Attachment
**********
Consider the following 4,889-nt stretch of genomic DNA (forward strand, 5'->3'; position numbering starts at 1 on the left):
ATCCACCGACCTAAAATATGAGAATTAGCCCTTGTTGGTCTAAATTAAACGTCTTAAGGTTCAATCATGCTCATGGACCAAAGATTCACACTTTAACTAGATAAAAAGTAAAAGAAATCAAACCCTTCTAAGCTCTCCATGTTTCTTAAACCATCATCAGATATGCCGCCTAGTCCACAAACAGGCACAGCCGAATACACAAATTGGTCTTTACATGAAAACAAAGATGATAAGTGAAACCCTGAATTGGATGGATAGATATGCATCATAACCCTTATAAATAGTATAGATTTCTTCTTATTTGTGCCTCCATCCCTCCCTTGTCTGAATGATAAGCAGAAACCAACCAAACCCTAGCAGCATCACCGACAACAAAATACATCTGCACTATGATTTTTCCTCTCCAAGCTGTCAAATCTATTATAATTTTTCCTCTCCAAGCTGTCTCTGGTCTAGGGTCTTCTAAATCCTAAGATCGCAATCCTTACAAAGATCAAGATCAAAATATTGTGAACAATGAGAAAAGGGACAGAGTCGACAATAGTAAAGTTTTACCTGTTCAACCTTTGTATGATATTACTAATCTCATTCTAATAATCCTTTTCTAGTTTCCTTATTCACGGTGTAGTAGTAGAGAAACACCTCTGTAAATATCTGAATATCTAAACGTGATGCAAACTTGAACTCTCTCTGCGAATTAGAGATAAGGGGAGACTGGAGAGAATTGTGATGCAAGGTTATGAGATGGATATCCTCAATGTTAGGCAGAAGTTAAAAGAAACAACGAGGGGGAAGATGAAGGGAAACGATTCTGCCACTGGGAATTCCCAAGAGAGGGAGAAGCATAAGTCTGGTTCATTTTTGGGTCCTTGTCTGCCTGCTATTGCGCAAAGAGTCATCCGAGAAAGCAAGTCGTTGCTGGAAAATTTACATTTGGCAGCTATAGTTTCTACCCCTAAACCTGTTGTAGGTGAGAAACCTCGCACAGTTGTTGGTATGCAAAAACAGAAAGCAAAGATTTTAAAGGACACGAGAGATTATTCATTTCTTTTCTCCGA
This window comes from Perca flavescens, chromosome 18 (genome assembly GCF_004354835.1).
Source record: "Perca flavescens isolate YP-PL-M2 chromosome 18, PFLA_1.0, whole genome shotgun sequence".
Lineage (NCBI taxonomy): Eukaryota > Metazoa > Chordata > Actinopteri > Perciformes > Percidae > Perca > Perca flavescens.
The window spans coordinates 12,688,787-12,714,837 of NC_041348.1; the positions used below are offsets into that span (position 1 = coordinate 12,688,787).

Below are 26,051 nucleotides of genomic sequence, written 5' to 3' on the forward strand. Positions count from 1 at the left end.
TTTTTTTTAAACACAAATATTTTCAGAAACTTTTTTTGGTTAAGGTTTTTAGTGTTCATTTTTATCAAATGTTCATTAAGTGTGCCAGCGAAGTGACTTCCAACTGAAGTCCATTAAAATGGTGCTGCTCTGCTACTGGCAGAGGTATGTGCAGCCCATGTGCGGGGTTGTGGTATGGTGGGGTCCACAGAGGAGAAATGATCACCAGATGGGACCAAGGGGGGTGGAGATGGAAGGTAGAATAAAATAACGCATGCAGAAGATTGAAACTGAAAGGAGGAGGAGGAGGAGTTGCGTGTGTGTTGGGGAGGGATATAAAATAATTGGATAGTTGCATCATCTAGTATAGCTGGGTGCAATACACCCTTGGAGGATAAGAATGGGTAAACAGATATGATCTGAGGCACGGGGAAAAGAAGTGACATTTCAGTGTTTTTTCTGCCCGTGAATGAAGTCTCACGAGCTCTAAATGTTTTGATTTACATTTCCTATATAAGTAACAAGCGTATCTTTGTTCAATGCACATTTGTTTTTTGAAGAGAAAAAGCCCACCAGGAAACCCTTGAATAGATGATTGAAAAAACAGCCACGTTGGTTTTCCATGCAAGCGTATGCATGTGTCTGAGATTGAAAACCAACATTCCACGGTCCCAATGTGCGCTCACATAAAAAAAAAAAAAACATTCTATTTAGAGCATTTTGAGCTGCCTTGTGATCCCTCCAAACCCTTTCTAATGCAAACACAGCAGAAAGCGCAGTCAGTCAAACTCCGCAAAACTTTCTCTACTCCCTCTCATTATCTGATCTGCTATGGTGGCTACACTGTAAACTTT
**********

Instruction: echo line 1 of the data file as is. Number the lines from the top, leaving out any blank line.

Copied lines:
Consider the following 4,889-nt stretch of genomic DNA (forward strand, 5'->3'; position numbering starts at 1 on the left):